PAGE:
MESQUITE (KSNV MyNews3.com) -- Nearly 400 head of cattle owned by Cliven Bundy were set free Saturday afternoon from their enclosure just a few miles west of Mesquite.
Several hundred Bundy backers converged on Bureau of Land Management holding pens all Saturday afternoon. Many of them were armed.
As police tried to keep Interstate 15 open for several hours, the crowd grew. Metro SWAT teams and other law enforcement agencies were involved to keep the peace and to keep the road open.
Eventually, the BLM freed the cattle shortly before 3 p.m. The animals headed south back along the Virgin River.
For the past seven days cattle had been herded north by contract cowboys on horseback and using two helicopters.
The BLM was taking action after Bundy refused to follow two federal court orders for him to remove the cattle for failing to pay grazing fees for the past 20 years.
As they stood on a hill overlooking Interstate 15, two armed protesters told News 3 that they were there to protect the Constitution.
Reporter Vicki Gonzalez said all cattle were free as of 3:05 p.m.
Earlier in the afternoon, about 2 p.m., there was a report that some 25 BLM Rangers were trapped in the Holiday Inn Express by members of a militia who were using their trucks to block the motel. A caller said it was the second time it had happened this week.
Law enforcement agencies were heading to the motel shortly afterward, based on police radio calls.
On Saturday afternoon, U.S. Rep. Steven Horsford held a meeting with the BLM and local elected officials. Among the attendees (either by phone or in person) were Mesquite Mayor Andy Weir, Mesquite City Manager Ted Barron, State Senator Pete Goicoechea, Assemblyman James Oscarson, Assemblyman Cresent Hardy, Clark County Commissioner Tom Collins, Moapa Valley Town Board Chair Gene Houston, Moapa Valley Water District Board Member Lindsey Dalley, BLM District Manager Tim Smith, BLM State Director Amy Lueders, a representative from the U.S. National Park Service, and a representative from State Senator Joe Hardy's office.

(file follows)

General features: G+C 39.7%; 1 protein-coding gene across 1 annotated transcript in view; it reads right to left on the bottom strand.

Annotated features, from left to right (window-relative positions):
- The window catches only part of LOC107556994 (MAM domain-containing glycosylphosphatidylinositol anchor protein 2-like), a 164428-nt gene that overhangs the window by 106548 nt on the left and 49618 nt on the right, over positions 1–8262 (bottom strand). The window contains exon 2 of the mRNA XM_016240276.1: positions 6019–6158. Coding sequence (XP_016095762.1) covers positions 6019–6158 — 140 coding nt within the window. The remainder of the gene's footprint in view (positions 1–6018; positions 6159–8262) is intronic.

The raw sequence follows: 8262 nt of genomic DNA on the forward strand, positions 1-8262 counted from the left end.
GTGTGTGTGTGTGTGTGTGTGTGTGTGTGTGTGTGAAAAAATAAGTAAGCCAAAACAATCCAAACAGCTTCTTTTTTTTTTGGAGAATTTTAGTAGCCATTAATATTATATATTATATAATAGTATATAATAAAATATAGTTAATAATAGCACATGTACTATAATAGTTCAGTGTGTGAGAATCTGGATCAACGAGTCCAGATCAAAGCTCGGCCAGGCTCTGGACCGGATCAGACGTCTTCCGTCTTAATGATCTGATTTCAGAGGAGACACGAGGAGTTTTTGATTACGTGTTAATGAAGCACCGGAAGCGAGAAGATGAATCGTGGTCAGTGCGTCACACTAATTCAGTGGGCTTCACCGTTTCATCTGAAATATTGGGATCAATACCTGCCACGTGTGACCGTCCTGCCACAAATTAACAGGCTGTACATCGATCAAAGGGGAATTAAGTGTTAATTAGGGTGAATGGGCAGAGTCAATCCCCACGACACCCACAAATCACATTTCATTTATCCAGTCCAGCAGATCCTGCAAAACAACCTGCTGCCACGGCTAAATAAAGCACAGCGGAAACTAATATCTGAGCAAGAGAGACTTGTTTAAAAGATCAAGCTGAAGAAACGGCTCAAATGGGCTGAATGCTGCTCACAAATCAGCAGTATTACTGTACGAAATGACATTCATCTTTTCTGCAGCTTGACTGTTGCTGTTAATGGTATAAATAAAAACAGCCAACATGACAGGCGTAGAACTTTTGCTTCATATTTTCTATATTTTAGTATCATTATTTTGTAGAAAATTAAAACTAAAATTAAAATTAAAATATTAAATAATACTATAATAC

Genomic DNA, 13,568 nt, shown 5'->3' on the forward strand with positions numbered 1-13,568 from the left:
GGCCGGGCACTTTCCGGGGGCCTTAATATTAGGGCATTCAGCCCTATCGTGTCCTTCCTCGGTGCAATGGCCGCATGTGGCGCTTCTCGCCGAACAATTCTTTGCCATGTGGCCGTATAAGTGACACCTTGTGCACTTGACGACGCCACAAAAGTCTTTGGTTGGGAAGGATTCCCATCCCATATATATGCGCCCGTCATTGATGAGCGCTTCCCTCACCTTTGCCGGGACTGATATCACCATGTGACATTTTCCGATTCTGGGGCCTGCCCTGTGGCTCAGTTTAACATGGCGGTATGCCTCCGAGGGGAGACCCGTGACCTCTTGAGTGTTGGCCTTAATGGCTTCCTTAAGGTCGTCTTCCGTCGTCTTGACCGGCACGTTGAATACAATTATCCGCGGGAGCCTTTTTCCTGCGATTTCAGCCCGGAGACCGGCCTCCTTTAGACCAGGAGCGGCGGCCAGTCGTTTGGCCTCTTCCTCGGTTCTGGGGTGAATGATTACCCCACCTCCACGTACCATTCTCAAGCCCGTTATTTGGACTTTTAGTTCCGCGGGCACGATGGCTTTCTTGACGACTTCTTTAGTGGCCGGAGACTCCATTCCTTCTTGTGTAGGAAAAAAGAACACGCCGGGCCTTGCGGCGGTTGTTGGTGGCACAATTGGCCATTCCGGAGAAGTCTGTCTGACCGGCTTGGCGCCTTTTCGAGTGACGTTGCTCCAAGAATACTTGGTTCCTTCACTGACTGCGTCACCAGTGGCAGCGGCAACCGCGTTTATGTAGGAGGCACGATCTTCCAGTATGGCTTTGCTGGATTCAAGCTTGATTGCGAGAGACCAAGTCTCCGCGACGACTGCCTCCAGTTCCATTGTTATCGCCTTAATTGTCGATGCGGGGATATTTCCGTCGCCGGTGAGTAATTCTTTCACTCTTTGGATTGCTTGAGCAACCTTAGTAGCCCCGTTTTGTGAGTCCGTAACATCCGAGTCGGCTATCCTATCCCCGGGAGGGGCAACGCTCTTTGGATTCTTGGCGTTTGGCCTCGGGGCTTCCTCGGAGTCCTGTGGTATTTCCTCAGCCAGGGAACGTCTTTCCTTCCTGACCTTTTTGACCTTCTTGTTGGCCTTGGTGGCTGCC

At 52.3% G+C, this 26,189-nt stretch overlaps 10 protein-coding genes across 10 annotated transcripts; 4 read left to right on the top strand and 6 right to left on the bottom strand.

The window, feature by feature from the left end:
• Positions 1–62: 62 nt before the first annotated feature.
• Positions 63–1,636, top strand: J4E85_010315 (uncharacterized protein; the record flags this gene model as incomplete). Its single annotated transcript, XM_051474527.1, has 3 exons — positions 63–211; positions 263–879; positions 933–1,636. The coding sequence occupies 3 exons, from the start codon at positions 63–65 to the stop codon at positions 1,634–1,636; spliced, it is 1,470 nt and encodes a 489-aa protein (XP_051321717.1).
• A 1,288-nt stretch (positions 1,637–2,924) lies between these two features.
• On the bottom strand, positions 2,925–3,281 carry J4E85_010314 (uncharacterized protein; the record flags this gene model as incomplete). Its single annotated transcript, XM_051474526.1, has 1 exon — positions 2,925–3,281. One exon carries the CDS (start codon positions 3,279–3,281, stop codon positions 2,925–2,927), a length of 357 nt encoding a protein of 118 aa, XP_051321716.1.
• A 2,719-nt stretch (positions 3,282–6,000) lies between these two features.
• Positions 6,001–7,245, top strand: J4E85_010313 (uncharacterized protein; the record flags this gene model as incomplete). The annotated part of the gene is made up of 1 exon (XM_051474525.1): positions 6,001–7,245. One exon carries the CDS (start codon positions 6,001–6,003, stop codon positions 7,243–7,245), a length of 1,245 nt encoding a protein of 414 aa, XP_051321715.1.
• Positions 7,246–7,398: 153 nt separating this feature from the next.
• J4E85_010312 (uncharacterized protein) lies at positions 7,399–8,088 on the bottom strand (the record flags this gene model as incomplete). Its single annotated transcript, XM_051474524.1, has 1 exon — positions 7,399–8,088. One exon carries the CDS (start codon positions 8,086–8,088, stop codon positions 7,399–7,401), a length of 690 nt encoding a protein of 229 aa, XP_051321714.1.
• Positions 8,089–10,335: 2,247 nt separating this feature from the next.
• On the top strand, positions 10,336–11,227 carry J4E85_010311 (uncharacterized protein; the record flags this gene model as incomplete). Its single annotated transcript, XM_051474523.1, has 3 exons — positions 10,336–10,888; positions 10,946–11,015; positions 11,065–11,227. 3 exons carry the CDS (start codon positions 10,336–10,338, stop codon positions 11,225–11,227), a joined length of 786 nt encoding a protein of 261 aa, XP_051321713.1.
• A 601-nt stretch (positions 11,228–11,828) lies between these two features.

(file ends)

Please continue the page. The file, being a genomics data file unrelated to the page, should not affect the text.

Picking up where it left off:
Horsford and other participants agreed that all parties involved must pursue a plan to defuse the situation. Participants at the meeting urged the BLM to communicate to the local community details regarding the dismantling of the operation. They also stressed that providing updated information about the halting of the roundup could help to de-escalate the situation. BLM officials agreed to provide information regarding the logistics of demobilization to prevent the spread of any potential misinformation regarding its withdrawal from the area.
Horsford further urged that local, state and federal officials ensure cooperation so that BLM assets can be safely removed without any further disruption. BLM officials discussed demobilizing the operation as quickly and safely as possible, and added that the BLM requires help from local officials to create a safe environment for all involved.
Horsford and other members of the discussion requested that, moving forward, the BLM and Department of Interior again meet with a group of local stakeholders as their operation ends. In addition, meeting participants agreed that there should be a review of First Amendment concerns, grazing rights and public lands issues in this particular situation to ensure that all rights of residents affected are protected in the future. This will require involving county and state officials in creating a better line of communication between federal agencies and local elected officials.